Featured this month: Not your basic condoWhen...


Featured this month: Not your basic condo

When Toby Greenberg moved from a big stone colonial in the country to a seven-room high-rise condominium on North Charles Street, she asked interior designer Bill McGee of Alexander Baer Associates to create a feminine and comfortable home -- as unlike the condominium stereotype as possible.

The results were so successful they've been featured in the current issue of Southern Accents.

"We do so many big, opulent homes," says the magazine's managing editor Lynn Carter, "every once in a while we like to give readers some good ideas for dealing with smaller spaces."

The text, by Susan Stiles Dowell, reveals how Ms. Greenberg and Mr. McGee, her longtime friend and designer, worked together to make the condominium a home. Five pages of photographs show these floral, feminine rooms in beautiful color.

"The beauty of the project for me," says Mr. McGee, "was taking it up to a certain point and then having Toby personalize it for herself."

"It's an unusual mixture, but people seem to like it," says Uschi Ostertag of Down to Earth, her new shop in Mount Washington. As you might expect from the name, it specializes in items with a nature motif. Ms. Ostertag enjoys working with fresh flowers and plants, as well as dried arrangements, and that love is reflected in what she sells. "I also do custom floral design in the old European tradition," she says. (Her designs have been featured in Southern Living magazine.)

But Down to Earth isn't a floral design shop. Ms. Ostertag sells furniture and accessories painted with animals and animal patterns -- trunks in leopard skin or zebra stripes, for instance. Vintage pieces and items handcrafted by Amish carpenters are decorated by Ms. Ostertag herself and by other local artists.

Besides the nature motifs, there's another reason for the shop's name. "Most of all," Ms. Ostertag says, "I try to reflect my price policy with the name of the store. I believe that beauty should be affordable for everyone."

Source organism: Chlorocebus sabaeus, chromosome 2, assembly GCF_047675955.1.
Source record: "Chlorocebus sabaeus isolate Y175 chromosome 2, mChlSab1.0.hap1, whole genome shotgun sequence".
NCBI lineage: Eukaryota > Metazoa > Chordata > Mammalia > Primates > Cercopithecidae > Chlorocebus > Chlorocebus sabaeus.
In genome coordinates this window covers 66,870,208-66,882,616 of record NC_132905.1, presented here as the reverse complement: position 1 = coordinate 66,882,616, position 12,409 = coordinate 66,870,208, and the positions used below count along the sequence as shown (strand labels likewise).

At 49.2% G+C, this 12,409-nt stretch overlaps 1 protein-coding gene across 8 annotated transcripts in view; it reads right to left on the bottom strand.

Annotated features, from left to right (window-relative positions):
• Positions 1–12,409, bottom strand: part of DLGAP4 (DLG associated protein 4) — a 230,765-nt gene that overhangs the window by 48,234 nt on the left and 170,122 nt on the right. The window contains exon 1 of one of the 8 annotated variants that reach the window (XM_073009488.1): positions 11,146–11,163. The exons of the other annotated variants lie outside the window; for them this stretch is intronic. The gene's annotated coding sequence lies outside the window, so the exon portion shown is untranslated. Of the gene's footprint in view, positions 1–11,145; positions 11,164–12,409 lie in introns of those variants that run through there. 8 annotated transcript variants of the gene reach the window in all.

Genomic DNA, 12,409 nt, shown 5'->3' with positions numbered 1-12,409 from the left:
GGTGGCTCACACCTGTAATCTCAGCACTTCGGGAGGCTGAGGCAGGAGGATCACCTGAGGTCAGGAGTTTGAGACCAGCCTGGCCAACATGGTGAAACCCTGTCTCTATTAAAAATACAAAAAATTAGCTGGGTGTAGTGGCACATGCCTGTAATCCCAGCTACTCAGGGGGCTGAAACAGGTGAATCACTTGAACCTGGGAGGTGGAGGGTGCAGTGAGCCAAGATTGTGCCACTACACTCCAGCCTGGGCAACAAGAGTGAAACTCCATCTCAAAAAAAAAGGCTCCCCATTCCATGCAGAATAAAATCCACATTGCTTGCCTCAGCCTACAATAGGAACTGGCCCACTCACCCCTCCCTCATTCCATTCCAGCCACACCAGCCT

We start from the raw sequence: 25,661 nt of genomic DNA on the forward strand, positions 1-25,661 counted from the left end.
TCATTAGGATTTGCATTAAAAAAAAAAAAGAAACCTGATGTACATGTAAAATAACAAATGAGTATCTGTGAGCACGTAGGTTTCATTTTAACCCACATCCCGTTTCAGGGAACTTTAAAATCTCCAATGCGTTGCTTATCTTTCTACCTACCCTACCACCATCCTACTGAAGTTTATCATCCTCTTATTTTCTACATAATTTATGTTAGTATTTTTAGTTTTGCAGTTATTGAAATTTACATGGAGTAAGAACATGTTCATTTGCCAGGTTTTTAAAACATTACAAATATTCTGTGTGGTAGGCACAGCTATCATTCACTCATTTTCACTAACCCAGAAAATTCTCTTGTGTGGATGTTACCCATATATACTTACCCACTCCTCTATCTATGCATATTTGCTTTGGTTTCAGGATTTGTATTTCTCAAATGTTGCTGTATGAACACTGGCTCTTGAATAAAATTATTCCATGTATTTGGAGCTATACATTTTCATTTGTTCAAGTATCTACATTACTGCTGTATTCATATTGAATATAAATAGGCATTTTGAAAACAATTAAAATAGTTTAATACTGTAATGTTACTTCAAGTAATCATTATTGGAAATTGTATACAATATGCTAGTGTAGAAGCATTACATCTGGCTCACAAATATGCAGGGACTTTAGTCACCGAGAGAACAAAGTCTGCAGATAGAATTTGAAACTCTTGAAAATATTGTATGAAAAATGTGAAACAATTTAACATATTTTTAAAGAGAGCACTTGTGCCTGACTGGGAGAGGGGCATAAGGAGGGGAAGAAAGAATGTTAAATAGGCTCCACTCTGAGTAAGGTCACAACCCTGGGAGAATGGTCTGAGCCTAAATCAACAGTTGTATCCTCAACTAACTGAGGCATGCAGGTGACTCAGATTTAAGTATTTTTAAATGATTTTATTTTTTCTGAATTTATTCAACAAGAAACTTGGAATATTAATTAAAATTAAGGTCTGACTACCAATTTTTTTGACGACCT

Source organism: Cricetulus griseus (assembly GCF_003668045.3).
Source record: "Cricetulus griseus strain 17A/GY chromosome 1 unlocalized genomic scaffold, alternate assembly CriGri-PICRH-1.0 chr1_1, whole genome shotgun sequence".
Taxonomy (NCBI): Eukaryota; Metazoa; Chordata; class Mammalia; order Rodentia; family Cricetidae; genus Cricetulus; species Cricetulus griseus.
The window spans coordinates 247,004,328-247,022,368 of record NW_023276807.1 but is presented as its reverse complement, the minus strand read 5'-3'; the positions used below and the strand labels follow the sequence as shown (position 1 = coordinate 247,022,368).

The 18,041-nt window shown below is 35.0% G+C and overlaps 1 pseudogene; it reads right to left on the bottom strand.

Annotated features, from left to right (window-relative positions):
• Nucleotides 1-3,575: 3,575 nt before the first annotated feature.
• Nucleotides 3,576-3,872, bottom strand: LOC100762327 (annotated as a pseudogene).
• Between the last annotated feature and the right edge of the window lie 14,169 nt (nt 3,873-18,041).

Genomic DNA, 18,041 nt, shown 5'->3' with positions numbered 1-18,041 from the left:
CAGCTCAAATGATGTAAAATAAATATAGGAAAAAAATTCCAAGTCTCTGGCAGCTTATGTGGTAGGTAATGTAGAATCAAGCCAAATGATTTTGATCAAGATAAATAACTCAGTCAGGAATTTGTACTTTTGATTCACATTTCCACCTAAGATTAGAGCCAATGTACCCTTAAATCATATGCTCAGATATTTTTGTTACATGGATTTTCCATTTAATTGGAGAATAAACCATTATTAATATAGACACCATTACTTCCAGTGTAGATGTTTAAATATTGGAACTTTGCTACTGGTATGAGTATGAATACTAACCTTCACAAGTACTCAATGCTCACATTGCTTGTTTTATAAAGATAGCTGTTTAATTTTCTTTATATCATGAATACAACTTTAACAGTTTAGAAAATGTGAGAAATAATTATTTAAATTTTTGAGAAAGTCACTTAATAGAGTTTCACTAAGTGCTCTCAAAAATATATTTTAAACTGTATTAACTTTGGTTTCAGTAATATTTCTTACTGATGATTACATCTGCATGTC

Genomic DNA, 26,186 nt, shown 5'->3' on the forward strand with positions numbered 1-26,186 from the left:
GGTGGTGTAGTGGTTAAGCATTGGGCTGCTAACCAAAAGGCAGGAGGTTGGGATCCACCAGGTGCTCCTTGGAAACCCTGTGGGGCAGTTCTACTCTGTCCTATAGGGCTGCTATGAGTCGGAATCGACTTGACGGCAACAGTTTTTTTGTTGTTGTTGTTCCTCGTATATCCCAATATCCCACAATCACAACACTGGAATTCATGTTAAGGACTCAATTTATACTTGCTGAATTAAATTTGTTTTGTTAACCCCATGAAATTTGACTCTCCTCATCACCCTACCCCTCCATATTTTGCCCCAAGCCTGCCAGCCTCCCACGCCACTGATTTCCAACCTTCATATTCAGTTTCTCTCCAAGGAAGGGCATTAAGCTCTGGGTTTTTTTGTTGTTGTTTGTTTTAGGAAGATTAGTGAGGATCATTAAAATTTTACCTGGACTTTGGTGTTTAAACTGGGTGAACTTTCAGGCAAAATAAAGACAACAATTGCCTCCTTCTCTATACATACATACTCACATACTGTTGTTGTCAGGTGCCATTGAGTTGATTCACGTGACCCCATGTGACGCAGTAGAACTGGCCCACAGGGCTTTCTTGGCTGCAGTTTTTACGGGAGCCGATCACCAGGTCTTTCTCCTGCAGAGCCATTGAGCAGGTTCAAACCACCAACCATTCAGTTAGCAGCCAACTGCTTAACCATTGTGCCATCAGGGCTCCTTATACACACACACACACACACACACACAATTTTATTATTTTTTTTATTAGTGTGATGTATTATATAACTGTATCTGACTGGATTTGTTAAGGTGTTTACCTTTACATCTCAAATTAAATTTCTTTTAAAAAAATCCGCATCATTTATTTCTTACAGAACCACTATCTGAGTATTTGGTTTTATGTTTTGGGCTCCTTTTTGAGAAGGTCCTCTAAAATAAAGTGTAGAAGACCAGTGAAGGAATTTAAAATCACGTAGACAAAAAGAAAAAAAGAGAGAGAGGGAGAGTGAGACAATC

Down to Earth is located at 1617 Sulgrave Ave. The phone number is (410) 664-5921.

If you have a water garden, and more people than ever do, now's the time to start putting your pond to bed. Wicklein's Water Gardens in Towson has some helpful suggestions for fall preparation and winter maintenance.

* Remove the pump and filter from your pond. Clean and store indoors.

* Cut back all the plants, including the water lilies, when they start to turn brown. Move all plants from ledges to the bottom -- the lowest part of the pond.

* Put netting over your pond. Leaves rotting in the water give off a gas that can kill your fish.

* Fish will survive outdoors if the water is 18 inches or deeper.

* Cut back on feeding fish now, and don't feed them at all during the winter.

* A de-icer can be bought to prevent solid freezing. If there isn't some open space in the ice, fish and plants won't survive the winter.

For more information, call Wicklein's at (410) 823-1335. The store is located at 1820 Cromwell Bridge Road.

Gardeners and anyone who loves flowers will appreciate the new 29-cent African violet stamp, issued this month by the Post Office. It's one of several floral designs, all of which are extremely popular. This year there were five spring flowers issued: iris, daffodils, hyacinths, tulips and lilacs; next year the Post Office plans to concentrate on summer florals.

You can get a rose stamp this year, in a much-underpublicized format. The new self-adhesive stamps are an invention right up there with the wheel, in my book. They don't stick to each other, you don't have to lick them, and the glue seems stronger than the regular stamp's. "Until people use them they don't know how wonderful they are," says Post Office spokeswoman Valerie Vargo. "Then they won't use anything else."

Unfortunately, the self-adhesives are available only at post offices and at some ATMs. But do look for them when you buy your holiday stamps. You'll be able to get all four designs as self-adhesives.

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